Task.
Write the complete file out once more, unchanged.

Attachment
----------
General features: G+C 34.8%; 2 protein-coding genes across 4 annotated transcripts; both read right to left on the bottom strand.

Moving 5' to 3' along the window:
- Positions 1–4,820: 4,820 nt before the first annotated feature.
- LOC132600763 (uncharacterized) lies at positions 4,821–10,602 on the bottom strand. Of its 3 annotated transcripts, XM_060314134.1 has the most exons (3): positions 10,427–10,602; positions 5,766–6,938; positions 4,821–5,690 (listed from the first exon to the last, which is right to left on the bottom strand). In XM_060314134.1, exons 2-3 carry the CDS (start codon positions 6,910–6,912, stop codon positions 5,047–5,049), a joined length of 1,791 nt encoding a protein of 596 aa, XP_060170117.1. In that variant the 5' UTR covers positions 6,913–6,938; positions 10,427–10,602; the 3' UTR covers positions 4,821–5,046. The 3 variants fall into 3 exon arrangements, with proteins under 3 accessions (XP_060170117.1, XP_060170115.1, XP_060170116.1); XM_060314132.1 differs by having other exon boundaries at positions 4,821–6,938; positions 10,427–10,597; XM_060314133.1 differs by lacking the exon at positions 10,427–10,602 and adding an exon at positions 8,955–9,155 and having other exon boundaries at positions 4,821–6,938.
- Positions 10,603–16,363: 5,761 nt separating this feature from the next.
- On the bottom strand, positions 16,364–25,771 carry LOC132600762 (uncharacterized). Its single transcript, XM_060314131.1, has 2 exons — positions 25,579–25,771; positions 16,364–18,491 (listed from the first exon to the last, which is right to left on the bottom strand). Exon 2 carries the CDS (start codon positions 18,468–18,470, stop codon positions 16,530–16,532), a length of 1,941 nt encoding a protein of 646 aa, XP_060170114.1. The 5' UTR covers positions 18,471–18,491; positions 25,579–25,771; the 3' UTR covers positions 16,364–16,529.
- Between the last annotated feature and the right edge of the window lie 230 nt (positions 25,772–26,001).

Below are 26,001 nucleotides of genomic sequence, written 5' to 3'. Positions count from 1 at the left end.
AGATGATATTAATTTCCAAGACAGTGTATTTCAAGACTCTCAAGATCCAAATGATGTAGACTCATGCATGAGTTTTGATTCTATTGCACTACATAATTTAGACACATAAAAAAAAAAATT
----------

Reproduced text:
General features: G+C 34.8%; 2 protein-coding genes across 4 annotated transcripts; both read right to left on the bottom strand.

Moving 5' to 3' along the window:
- Positions 1–4,820: 4,820 nt before the first annotated feature.
- LOC132600763 (uncharacterized) lies at positions 4,821–10,602 on the bottom strand. Of its 3 annotated transcripts, XM_060314134.1 has the most exons (3): positions 10,427–10,602; positions 5,766–6,938; positions 4,821–5,690 (listed from the first exon to the last, which is right to left on the bottom strand). In XM_060314134.1, exons 2-3 carry the CDS (start codon positions 6,910–6,912, stop codon positions 5,047–5,049), a joined length of 1,791 nt encoding a protein of 596 aa, XP_060170117.1. In that variant the 5' UTR covers positions 6,913–6,938; positions 10,427–10,602; the 3' UTR covers positions 4,821–5,046. The 3 variants fall into 3 exon arrangements, with proteins under 3 accessions (XP_060170117.1, XP_060170115.1, XP_060170116.1); XM_060314132.1 differs by having other exon boundaries at positions 4,821–6,938; positions 10,427–10,597; XM_060314133.1 differs by lacking the exon at positions 10,427–10,602 and adding an exon at positions 8,955–9,155 and having other exon boundaries at positions 4,821–6,938.
- Positions 10,603–16,363: 5,761 nt separating this feature from the next.
- On the bottom strand, positions 16,364–25,771 carry LOC132600762 (uncharacterized). Its single transcript, XM_060314131.1, has 2 exons — positions 25,579–25,771; positions 16,364–18,491 (listed from the first exon to the last, which is right to left on the bottom strand). Exon 2 carries the CDS (start codon positions 18,468–18,470, stop codon positions 16,530–16,532), a length of 1,941 nt encoding a protein of 646 aa, XP_060170114.1. The 5' UTR covers positions 18,471–18,491; positions 25,579–25,771; the 3' UTR covers positions 16,364–16,529.
- Between the last annotated feature and the right edge of the window lie 230 nt (positions 25,772–26,001).

Below are 26,001 nucleotides of genomic sequence, written 5' to 3'. Positions count from 1 at the left end.
AGATGATATTAATTTCCAAGACAGTGTATTTCAAGACTCTCAAGATCCAAATGATGTAGACTCATGCATGAGTTTTGATTCTATTGCACTACATAATTTAGACACATAAAAAAAAAAATT